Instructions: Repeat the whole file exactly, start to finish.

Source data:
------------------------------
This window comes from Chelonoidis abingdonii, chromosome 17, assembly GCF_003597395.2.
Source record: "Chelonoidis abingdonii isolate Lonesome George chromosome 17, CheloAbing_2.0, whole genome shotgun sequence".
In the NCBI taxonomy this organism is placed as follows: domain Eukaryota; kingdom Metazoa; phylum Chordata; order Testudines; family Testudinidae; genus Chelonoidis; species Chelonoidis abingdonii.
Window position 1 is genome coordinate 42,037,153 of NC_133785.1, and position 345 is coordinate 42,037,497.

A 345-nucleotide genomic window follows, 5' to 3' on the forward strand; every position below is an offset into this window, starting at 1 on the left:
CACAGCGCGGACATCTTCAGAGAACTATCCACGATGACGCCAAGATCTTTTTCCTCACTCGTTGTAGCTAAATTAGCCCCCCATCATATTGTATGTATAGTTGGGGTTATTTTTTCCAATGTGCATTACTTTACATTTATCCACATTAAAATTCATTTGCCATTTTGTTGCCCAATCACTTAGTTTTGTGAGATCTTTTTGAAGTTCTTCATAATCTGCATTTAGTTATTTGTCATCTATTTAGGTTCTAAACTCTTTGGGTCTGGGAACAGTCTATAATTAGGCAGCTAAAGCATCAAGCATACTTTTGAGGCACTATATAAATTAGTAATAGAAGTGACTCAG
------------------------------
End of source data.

This window comes from Chelonoidis abingdonii, chromosome 17, assembly GCF_003597395.2.
Source record: "Chelonoidis abingdonii isolate Lonesome George chromosome 17, CheloAbing_2.0, whole genome shotgun sequence".
In the NCBI taxonomy this organism is placed as follows: domain Eukaryota; kingdom Metazoa; phylum Chordata; order Testudines; family Testudinidae; genus Chelonoidis; species Chelonoidis abingdonii.
Window position 1 is genome coordinate 42,037,153 of NC_133785.1, and position 345 is coordinate 42,037,497.

A 345-nucleotide genomic window follows, 5' to 3' on the forward strand; every position below is an offset into this window, starting at 1 on the left:
CACAGCGCGGACATCTTCAGAGAACTATCCACGATGACGCCAAGATCTTTTTCCTCACTCGTTGTAGCTAAATTAGCCCCCCATCATATTGTATGTATAGTTGGGGTTATTTTTTCCAATGTGCATTACTTTACATTTATCCACATTAAAATTCATTTGCCATTTTGTTGCCCAATCACTTAGTTTTGTGAGATCTTTTTGAAGTTCTTCATAATCTGCATTTAGTTATTTGTCATCTATTTAGGTTCTAAACTCTTTGGGTCTGGGAACAGTCTATAATTAGGCAGCTAAAGCATCAAGCATACTTTTGAGGCACTATATAAATTAGTAATAGAAGTGACTCAG